Lost Hero

losthero
Lost Hero: The Mystery of Raoul Wallenberg (1982)
with Frederick E. Werbell

A variety of books and articles have been written recently about Raoul Wallenberg… This one is by far the best.
—Los Angeles Times

Synopsis

His life was an enigma. His fate is one of the great unsolved mysteries of World War II.

He was Raoul Wallenberg: the handsome, aristocratic young diplomat from neutral Sweden who saved 30,000 Jews from the jaws of the Nazi death machine—only to disappear, at the war’s end, into the silent hell of a Soviet prison.

Here is the true story of this extraordinary man, from the salons of Budapest to the agonies of the gulag—the unforgettable drama of the “man who saved humanity’s reputation”…and paid the price with his own freedom.

Lost Hero was filmed by Paramount as Wallenberg: A Hero’s Story starring Richard Chamberlain.

More reviews of Lost Hero

Told in most readable form. When the authors must speculate they give grounds for their speculation; they do not claim to know more than the evidence permits.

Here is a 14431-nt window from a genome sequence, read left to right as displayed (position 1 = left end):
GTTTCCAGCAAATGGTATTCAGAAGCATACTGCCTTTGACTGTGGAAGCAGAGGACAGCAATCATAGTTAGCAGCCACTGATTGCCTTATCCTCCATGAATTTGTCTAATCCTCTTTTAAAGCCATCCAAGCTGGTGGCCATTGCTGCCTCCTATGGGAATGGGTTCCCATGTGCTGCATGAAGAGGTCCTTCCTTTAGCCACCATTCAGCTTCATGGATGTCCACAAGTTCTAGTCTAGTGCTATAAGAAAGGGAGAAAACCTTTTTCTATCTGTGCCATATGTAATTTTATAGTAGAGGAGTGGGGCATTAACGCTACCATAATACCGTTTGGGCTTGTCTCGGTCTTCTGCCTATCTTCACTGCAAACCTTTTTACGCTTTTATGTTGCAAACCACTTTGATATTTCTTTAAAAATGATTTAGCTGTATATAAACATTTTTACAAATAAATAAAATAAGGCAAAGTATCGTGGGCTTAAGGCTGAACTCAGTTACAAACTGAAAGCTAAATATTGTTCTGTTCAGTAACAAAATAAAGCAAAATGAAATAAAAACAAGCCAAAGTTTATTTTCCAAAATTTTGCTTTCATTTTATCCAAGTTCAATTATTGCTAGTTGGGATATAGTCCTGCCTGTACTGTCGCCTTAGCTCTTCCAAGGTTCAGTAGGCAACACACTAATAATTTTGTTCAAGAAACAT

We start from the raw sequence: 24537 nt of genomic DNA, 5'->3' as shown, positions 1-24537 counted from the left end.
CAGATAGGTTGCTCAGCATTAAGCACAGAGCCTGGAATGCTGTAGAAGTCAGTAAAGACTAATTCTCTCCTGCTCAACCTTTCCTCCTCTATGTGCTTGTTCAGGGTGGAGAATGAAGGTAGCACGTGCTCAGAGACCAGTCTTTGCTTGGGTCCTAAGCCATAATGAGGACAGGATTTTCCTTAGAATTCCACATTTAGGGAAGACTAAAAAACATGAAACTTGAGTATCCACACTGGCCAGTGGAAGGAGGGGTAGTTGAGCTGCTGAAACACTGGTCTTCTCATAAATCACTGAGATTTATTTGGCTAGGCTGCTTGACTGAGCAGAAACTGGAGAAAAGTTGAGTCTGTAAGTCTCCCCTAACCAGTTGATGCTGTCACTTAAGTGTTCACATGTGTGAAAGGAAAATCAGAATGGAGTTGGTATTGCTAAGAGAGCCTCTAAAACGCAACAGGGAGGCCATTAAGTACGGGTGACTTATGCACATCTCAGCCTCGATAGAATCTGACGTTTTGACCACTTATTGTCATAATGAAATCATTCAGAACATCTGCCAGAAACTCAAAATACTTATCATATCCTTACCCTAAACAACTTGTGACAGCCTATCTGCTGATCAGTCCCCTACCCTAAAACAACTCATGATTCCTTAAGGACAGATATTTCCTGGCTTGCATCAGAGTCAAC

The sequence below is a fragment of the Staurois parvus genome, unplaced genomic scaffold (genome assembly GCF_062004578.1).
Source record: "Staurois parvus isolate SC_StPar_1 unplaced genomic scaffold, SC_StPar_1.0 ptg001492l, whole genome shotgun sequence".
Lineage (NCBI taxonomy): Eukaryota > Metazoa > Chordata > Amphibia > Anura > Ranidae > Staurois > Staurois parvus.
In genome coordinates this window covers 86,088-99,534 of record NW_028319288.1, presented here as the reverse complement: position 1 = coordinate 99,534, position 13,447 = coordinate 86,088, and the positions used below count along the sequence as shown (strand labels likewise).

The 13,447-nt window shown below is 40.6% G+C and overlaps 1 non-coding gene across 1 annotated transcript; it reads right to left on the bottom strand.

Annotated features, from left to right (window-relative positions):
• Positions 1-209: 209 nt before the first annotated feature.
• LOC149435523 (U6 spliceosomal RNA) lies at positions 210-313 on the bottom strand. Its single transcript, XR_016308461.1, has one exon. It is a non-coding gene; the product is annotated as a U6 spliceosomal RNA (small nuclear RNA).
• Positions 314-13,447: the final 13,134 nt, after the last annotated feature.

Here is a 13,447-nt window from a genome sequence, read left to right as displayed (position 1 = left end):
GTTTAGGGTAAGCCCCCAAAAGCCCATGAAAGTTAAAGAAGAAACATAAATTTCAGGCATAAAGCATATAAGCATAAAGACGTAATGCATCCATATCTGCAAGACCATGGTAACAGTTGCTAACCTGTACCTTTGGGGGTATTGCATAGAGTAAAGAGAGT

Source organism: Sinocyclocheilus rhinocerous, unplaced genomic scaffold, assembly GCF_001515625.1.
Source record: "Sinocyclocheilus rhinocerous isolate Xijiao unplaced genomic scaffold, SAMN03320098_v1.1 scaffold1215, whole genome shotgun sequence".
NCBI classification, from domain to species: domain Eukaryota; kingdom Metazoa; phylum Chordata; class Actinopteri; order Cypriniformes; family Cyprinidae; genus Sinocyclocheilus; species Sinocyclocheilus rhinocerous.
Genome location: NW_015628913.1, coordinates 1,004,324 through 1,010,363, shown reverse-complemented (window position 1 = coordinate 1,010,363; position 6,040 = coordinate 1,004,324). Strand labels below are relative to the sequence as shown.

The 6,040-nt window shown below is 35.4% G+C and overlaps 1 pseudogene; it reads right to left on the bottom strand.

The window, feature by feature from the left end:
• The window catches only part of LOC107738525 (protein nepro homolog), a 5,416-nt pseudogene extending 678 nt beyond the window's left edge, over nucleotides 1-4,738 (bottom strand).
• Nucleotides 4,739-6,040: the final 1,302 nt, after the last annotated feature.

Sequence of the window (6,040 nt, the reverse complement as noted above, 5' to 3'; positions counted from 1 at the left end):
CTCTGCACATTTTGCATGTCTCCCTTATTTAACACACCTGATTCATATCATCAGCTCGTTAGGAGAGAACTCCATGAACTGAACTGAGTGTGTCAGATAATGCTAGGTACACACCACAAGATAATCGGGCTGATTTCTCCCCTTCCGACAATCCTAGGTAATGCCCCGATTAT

—New York Times Book Review

A vivid, spacious recreation…very stirring and very sad.
—Kirkus

…superior in documentation and dramatic immediacy.
—Publishers Weekly

Excerpt

Wallenberg found it impossible not to stare at Eichmann. Even if he looked over Eichmann’s shoulder or turned away from the small round table where they sat discussing the price of a Jewish house or the price of a Jewish life, he could still, through the haze of cigarette smoke, see his black uniform, the death’s head insignia on his epaulets, his thin lips, sharp nose, and the twitch that contorted is mouth—all reflected, re-reflected, and re-re-reflected in the huge mirrors lining the walls of the Arizona nightclub.

Wallenberg…ordered the Arrow Cross guards at the [Hegyeshalom railroad] station to stand aside and allow him to remove Jews holding Swedish passes. The guards lowered their bayonets so they touched his chest and forced him back, away from the deportees. Wallenberg ran around to the other side of the station, climbed onto the roof of one of the sealed freight cars, and shouted through the air vents, “Are there any Swedish-protected Jews who’ve lost their passes?” Voices inside shouted “Yes!” and hands shot through the air vents. Wallenberg ran along the roof shoving a blank pass into each hand.